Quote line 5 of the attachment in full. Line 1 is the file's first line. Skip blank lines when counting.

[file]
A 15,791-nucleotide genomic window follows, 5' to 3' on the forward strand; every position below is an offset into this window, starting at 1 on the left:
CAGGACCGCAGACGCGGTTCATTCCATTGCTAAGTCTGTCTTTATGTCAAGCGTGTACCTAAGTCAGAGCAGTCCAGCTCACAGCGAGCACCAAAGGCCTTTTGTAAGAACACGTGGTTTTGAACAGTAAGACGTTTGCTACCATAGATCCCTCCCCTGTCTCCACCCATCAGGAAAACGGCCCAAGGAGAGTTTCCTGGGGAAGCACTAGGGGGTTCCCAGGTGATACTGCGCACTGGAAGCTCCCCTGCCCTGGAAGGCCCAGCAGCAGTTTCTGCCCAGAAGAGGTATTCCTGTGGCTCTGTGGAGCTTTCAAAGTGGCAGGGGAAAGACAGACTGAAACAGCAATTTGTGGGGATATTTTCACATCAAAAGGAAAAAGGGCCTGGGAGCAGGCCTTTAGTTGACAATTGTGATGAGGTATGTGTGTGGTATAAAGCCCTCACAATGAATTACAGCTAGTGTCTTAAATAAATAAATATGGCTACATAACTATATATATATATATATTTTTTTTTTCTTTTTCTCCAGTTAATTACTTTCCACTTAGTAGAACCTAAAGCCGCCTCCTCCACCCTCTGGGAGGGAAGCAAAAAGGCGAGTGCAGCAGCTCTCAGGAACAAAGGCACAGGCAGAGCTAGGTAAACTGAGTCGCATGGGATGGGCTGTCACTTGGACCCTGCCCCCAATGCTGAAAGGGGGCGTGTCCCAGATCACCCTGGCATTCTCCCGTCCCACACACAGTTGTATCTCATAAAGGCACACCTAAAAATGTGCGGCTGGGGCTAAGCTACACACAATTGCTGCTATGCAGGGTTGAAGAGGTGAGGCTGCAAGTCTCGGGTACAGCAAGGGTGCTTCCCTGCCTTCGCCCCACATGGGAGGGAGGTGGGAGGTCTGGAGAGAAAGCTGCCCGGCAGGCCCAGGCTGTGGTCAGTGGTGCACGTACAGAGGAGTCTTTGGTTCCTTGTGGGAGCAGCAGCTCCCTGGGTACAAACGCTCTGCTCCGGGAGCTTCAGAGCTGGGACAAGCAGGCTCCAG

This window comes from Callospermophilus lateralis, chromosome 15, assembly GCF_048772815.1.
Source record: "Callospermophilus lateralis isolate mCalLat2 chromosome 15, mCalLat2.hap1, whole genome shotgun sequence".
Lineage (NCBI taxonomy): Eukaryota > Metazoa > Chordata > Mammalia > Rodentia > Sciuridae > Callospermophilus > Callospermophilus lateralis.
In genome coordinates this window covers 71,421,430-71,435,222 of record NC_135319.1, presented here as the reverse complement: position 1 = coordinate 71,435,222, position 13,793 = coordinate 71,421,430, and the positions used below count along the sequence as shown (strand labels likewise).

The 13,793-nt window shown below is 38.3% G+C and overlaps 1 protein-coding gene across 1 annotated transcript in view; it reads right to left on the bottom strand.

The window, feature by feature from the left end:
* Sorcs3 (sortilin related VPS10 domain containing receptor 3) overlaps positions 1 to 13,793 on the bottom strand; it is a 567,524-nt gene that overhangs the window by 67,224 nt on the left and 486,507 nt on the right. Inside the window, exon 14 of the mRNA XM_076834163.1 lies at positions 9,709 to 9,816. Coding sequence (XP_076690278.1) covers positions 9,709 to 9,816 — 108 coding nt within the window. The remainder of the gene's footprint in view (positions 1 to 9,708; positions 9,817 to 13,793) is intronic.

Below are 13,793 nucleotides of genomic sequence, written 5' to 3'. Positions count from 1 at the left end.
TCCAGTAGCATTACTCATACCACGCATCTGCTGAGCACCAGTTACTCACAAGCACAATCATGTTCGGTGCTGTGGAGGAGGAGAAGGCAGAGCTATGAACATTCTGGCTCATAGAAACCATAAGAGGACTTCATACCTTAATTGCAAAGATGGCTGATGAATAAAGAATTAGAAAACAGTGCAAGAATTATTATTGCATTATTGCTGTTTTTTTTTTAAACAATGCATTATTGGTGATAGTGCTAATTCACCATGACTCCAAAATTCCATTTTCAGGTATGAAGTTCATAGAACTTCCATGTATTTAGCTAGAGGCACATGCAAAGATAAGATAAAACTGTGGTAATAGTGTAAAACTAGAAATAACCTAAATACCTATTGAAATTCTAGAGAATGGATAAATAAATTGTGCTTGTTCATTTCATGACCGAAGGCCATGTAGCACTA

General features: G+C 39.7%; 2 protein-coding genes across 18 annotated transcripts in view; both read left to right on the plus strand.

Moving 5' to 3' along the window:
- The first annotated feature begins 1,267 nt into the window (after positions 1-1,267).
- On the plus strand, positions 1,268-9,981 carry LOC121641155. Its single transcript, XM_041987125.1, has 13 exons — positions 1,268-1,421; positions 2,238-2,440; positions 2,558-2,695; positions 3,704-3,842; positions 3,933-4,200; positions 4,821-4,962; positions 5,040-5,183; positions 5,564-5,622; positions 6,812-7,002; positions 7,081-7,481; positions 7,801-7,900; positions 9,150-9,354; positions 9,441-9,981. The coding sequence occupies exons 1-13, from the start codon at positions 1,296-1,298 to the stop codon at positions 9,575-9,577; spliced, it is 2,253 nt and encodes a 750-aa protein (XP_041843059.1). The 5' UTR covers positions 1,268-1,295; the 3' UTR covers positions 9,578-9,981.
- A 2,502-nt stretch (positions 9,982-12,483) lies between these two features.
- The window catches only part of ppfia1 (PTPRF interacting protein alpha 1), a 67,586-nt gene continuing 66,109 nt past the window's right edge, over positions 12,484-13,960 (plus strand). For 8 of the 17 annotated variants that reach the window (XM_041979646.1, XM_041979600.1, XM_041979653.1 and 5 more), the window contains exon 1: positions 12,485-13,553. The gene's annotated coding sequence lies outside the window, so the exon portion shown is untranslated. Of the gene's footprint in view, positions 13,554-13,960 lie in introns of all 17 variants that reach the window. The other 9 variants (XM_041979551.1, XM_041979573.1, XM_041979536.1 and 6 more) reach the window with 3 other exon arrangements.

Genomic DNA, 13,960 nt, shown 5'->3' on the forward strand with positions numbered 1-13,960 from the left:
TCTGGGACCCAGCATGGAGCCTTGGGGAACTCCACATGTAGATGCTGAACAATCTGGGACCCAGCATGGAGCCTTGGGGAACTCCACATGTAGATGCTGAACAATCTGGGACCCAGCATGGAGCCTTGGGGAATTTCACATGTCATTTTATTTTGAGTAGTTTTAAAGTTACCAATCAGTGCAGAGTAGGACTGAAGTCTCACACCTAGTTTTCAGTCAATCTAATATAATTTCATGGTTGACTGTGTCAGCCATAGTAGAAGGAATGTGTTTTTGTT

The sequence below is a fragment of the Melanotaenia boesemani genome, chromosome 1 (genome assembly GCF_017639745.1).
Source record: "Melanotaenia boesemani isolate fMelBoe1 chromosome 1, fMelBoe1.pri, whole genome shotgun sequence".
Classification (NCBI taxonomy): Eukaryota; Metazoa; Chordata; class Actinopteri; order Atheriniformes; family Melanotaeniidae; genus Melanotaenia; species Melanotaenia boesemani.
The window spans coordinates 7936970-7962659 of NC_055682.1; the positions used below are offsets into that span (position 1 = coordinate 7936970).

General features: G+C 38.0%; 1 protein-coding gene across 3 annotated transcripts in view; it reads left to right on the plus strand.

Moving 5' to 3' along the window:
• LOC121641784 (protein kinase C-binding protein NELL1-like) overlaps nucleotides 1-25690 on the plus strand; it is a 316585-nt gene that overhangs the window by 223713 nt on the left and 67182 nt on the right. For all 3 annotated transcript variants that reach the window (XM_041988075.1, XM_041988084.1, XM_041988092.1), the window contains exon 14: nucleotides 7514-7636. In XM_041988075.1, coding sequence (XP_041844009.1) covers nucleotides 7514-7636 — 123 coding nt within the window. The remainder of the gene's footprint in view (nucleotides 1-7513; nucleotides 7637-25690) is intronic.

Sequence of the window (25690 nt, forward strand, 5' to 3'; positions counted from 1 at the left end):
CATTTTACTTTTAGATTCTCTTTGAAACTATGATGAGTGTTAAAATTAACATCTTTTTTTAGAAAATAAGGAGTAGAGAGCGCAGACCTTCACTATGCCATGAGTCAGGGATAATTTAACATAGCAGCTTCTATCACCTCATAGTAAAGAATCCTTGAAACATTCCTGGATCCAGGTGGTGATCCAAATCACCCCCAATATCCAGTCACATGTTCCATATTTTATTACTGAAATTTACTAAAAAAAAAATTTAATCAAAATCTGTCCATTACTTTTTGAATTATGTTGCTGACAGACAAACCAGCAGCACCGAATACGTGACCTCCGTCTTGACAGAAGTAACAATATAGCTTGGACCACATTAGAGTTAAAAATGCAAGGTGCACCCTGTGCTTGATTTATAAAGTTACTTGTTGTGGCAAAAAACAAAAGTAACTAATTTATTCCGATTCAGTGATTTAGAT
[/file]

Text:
Lineage (NCBI taxonomy): Eukaryota > Metazoa > Chordata > Mammalia > Rodentia > Sciuridae > Callospermophilus > Callospermophilus lateralis.